Ontario Tech is a university that prides itself on its innovative programs in science and technology. We have two engineering faculties with a wide range of programs: the Faculty of Engineering & Applied Science and the Faculty of Energy Systems & Nuclear Science.
While engineering is a popular program at Ontario Tech and many other universities across Canada, there are still many misconceptions of engineers and the profession.
To remedy this, I have compiled a list of some interesting facts that you may have previously not known about engineers.
1. Engineers have many interesting traditions
Engineering is filled with several meaningful traditions. One popular tradition found in engineering schools is the purpling of clothing using Gentian Violet dye.
This tradition stems from the attire of the Marine Engineers on board the Titanic, who wore purple during their attempt to delay the inevitable sinking of the ship.
Another tradition found in engineering schools across Canada is the “Ritual of the Calling of an Engineer.”
During this private ceremony for engineering graduates, students take an obligation to practice engineering ethically and professionally.
They are also given their iron ring, which represents the pride and humility of the engineering profession, as well as reminding them of the devastating impact a mistake in their field could make.
2. Engineering is a growing profession for women
While engineering has historically been a male-dominated profession, many women have also shown interest. Recent statistics have demonstrated that enrolment of women in engineering is growing.
In 2012, there was a total of 12,825 women studying in accredited undergraduate programs in Canada. While this number might seem small, this was actually a 32 per cent increase compared to 2007.
Additionally, there are many scholarships available for women interested in pursuing engineering, such as the Hydro One Women in Engineering Scholarship and the Palantir Scholarship for Women in Engineering.
3. Engineering is social
Over the years, there have been many engineering stereotypes, one of them being that all engineers are introverts. However, engineering is a social profession, since engineers have to work and consult with a variety of other professions while working on a project.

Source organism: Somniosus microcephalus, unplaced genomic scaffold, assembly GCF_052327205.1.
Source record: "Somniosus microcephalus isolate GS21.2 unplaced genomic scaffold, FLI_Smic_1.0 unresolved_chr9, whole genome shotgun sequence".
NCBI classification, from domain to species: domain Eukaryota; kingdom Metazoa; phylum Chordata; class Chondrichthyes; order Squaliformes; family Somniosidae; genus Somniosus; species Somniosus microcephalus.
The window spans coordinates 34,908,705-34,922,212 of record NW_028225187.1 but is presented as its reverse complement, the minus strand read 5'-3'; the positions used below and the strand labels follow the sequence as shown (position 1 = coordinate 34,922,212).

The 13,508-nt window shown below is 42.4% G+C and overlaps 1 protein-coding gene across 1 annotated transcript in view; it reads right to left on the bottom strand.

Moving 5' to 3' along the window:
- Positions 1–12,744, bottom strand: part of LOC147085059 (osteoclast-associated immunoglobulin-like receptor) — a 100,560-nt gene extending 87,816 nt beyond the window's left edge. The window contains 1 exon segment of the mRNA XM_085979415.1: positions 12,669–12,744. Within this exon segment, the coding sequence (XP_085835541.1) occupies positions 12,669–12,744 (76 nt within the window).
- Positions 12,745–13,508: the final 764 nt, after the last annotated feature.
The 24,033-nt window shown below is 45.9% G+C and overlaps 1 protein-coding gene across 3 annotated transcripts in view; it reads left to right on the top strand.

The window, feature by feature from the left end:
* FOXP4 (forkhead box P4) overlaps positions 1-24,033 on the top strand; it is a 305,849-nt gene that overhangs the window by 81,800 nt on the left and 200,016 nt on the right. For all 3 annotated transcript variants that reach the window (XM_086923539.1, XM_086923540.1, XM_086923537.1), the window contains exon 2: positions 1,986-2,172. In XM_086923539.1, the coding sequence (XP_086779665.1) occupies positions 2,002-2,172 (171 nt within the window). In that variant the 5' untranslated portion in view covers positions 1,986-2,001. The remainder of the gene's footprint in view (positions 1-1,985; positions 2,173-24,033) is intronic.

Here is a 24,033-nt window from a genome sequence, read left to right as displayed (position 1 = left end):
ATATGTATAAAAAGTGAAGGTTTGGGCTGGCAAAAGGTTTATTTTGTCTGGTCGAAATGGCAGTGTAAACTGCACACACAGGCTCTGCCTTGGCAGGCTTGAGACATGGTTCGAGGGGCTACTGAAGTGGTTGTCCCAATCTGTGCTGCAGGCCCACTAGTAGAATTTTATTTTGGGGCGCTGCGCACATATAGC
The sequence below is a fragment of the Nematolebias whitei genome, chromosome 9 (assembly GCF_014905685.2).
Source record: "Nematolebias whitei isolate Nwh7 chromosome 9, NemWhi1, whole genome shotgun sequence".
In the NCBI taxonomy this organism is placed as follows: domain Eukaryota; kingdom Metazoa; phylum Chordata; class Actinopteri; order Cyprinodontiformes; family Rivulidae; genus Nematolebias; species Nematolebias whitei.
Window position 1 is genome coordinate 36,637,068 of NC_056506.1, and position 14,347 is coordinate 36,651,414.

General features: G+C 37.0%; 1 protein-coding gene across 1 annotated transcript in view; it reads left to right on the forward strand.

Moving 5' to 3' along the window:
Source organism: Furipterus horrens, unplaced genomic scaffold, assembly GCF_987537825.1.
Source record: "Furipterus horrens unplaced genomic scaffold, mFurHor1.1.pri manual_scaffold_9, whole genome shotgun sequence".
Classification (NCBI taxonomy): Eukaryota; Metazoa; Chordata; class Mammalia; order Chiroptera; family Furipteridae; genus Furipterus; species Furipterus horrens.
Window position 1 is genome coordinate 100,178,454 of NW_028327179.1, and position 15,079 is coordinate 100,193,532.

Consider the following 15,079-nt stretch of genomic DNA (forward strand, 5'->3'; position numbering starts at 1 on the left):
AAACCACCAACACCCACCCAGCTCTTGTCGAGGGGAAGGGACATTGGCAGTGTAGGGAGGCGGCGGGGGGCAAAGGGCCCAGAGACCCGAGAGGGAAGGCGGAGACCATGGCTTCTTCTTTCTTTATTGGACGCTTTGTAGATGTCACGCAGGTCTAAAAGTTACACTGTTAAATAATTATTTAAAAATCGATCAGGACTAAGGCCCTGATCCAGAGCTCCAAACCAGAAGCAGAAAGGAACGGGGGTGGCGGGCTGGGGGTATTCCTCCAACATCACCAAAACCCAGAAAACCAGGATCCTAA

In university, engineering students also get involved in creating a social aspect to their program. At our university, there are several engineering clubs and societies that students can become involved with.
Some of these clubs and societies include the Engineering Students' Society, and American Society of Mechanical Engineering (ASME), as well as many others. These clubs and societies hold a variety of different events, fundraisers, outreach and academic events throughout the school year.
4. Many famous people were engineers
Believe it or not, many famous people throughout history were originally engineers or had studied engineering. Obvious celebrities come to mind when we think of engineers, such as Bill Nye the Science Guy. However, there are other celebrities in different fields that have studied the trade as well.
Musicians, such as Tom Scholz from Boston and Brian May from Queen, were both originally engineers. On top of that, many sports stars studied engineering, including NFL coach Tom Landry, and Doug Glanville, who was the previous centrefield of the Philadelphia Phillies.
One famous story of a celebrity engineer is with the actress Hedy Lamarr. During World War II, she was one of the most famous actresses in Hollywood.
While she did not formally receive education in engineering, she was an incredibly bright woman who patented the idea of a secret communication system that made radio-guided torpedoes harder for enemies to detect or interfere.
This invention is the basis of many spread-spectrum communication technologies used today, such as GPS, Bluetooth, COFDM (used in Wi-Fi) and CDMA (used in some cell phones).
5. Engineers are philanthropists
Many engineers use their skills and abilities while giving back to the community. There are several organizations that engineers contribute to, one of the major groups being Engineers Without Borders (EWB). Founded in 2000, this organization has supported change with social innovations to help break the cycle of poverty in Africa.
In Canada, EWB also provides educational and public outreach to educate students about international development issues. Additionally, other organizations, such as Volunteer Services Overseas and Go Abroad coordinate volunteer trips for engineers overseas.
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